Making Loyalty Programs Work Harder for Airline and Hospitality Brands

The rise of low-cost carriers over the last decade is putting the airline industry under acute pressure, with the race to the bottom getting ever more intense. Just this month, the president of Emirates Airlines called low-cost, long-haul service a “gathering storm” for the industry and IAG, the parent company of British Airways and Iberia, launched a budget service flying between Europe and the U.S. West Coast.

Hotels have faced similar disruptions from sharing economy newcomers such as AirBnB. The company’s valuation has already exceeded the biggest hoteliers on the planet and recent figures from CBRE this week suggest that U.S. RevPAR could lose 0.9% of its growth potential because of AirBnB’s market domination.

We work first hand with organizations who’ve been impacted by these market changes and it’s now even more essential for them to make creative strategic changes to distinguish their brand from the rest while boosting their bottom line.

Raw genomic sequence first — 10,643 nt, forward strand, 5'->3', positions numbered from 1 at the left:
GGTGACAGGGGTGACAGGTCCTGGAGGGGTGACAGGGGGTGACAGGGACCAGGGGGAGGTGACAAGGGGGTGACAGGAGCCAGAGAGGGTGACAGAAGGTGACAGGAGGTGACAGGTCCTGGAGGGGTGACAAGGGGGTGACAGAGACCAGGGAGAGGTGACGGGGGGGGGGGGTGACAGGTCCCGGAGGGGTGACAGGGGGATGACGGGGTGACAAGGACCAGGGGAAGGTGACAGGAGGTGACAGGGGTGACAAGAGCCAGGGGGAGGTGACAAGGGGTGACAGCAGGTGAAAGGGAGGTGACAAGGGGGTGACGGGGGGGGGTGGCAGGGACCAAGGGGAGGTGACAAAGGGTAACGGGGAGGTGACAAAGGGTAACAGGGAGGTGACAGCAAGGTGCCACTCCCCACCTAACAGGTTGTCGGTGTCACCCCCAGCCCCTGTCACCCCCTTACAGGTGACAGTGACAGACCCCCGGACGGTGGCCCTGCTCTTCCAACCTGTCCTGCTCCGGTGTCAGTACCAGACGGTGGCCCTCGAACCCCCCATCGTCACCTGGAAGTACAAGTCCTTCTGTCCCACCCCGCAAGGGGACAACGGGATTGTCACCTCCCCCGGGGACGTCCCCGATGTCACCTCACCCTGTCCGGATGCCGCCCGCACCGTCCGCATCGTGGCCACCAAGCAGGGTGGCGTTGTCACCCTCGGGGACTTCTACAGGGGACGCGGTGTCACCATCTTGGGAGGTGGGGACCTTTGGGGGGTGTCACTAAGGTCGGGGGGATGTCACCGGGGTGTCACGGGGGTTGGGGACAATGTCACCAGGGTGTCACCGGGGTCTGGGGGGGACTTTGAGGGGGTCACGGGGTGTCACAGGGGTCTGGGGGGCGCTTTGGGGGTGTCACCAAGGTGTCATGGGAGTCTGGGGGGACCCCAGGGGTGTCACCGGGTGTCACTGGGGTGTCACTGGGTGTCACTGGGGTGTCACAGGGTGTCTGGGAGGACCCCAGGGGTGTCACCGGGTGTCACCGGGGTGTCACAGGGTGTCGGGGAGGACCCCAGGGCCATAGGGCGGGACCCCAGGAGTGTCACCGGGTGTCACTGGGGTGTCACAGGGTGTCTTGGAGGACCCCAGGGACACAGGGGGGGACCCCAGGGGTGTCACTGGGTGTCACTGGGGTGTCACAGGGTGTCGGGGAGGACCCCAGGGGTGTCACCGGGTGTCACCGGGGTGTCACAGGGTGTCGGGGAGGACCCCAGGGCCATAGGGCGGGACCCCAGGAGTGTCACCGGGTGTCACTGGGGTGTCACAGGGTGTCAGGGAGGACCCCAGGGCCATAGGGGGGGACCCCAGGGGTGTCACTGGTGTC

Loyalty is by no means a new concept. 65% of marketers use a customer loyalty program for retention and sales because acquiring new customers is an expensive business. It costs the average business 5 to 10 times more to acquire a new customer than to keep an existing one. And even more importantly, current customers spend more money than new ones – 67% more according to But with the average American a member of 29 different loyalty programs, but active in only 12– it can be hard to get it right. Particularly for brands in the travel industry who struggle with becoming more in the ‘everyday’ of their consumers’ lives.

To those struggling to generate cut-through, I say that empowering your consumers with more choice is key. Travelers, enabled by social networks and their digital devices, are increasingly dictating what they want and when and where they want it. According to Deloitte, they have become both critics and creators, demanding a more personalized service and expecting to be given the opportunity to shape the products and services they consume.

Research recently conducted across 1,000 airline and hotel loyalty program members across the US, for our Value of Redemption 2 report, shows that consumers also want to see this level of choice in both the way and with what they redeem their loyalty currency on.

Read rest of the article at Travel Data Daily